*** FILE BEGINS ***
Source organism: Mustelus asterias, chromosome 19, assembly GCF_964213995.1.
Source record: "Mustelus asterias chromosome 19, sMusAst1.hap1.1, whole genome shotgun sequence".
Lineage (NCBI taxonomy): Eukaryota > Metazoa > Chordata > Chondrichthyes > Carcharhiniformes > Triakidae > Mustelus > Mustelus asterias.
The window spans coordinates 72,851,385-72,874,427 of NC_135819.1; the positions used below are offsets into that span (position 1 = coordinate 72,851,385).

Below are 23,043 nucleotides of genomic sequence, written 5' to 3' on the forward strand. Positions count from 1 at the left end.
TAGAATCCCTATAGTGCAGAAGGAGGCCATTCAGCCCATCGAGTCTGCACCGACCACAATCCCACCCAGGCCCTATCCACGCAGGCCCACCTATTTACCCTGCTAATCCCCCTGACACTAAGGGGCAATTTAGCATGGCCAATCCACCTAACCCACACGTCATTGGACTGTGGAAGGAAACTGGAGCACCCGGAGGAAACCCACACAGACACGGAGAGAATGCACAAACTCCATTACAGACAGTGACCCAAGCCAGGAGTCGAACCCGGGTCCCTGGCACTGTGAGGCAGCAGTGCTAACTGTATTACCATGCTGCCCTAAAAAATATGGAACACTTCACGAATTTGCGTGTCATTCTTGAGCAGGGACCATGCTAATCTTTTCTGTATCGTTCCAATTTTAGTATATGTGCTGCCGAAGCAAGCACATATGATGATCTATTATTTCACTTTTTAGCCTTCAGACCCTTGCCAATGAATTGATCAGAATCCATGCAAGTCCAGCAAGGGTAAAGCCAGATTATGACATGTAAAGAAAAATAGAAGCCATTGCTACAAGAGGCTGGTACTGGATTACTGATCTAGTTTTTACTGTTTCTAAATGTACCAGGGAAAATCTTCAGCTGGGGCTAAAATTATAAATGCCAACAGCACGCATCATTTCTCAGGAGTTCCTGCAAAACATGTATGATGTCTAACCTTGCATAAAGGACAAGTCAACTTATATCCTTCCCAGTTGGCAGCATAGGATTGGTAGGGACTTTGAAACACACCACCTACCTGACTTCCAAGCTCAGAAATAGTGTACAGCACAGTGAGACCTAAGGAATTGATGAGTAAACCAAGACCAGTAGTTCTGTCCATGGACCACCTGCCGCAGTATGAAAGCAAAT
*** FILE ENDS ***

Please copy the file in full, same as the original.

Source organism: Mustelus asterias, chromosome 19, assembly GCF_964213995.1.
Source record: "Mustelus asterias chromosome 19, sMusAst1.hap1.1, whole genome shotgun sequence".
Lineage (NCBI taxonomy): Eukaryota > Metazoa > Chordata > Chondrichthyes > Carcharhiniformes > Triakidae > Mustelus > Mustelus asterias.
The window spans coordinates 72,851,385-72,874,427 of NC_135819.1; the positions used below are offsets into that span (position 1 = coordinate 72,851,385).

Below are 23,043 nucleotides of genomic sequence, written 5' to 3' on the forward strand. Positions count from 1 at the left end.
TAGAATCCCTATAGTGCAGAAGGAGGCCATTCAGCCCATCGAGTCTGCACCGACCACAATCCCACCCAGGCCCTATCCACGCAGGCCCACCTATTTACCCTGCTAATCCCCCTGACACTAAGGGGCAATTTAGCATGGCCAATCCACCTAACCCACACGTCATTGGACTGTGGAAGGAAACTGGAGCACCCGGAGGAAACCCACACAGACACGGAGAGAATGCACAAACTCCATTACAGACAGTGACCCAAGCCAGGAGTCGAACCCGGGTCCCTGGCACTGTGAGGCAGCAGTGCTAACTGTATTACCATGCTGCCCTAAAAAATATGGAACACTTCACGAATTTGCGTGTCATTCTTGAGCAGGGACCATGCTAATCTTTTCTGTATCGTTCCAATTTTAGTATATGTGCTGCCGAAGCAAGCACATATGATGATCTATTATTTCACTTTTTAGCCTTCAGACCCTTGCCAATGAATTGATCAGAATCCATGCAAGTCCAGCAAGGGTAAAGCCAGATTATGACATGTAAAGAAAAATAGAAGCCATTGCTACAAGAGGCTGGTACTGGATTACTGATCTAGTTTTTACTGTTTCTAAATGTACCAGGGAAAATCTTCAGCTGGGGCTAAAATTATAAATGCCAACAGCACGCATCATTTCTCAGGAGTTCCTGCAAAACATGTATGATGTCTAACCTTGCATAAAGGACAAGTCAACTTATATCCTTCCCAGTTGGCAGCATAGGATTGGTAGGGACTTTGAAACACACCACCTACCTGACTTCCAAGCTCAGAAATAGTGTACAGCACAGTGAGACCTAAGGAATTGATGAGTAAACCAAGACCAGTAGTTCTGTCCATGGACCACCTGCCGCAGTATGAAAGCAAAT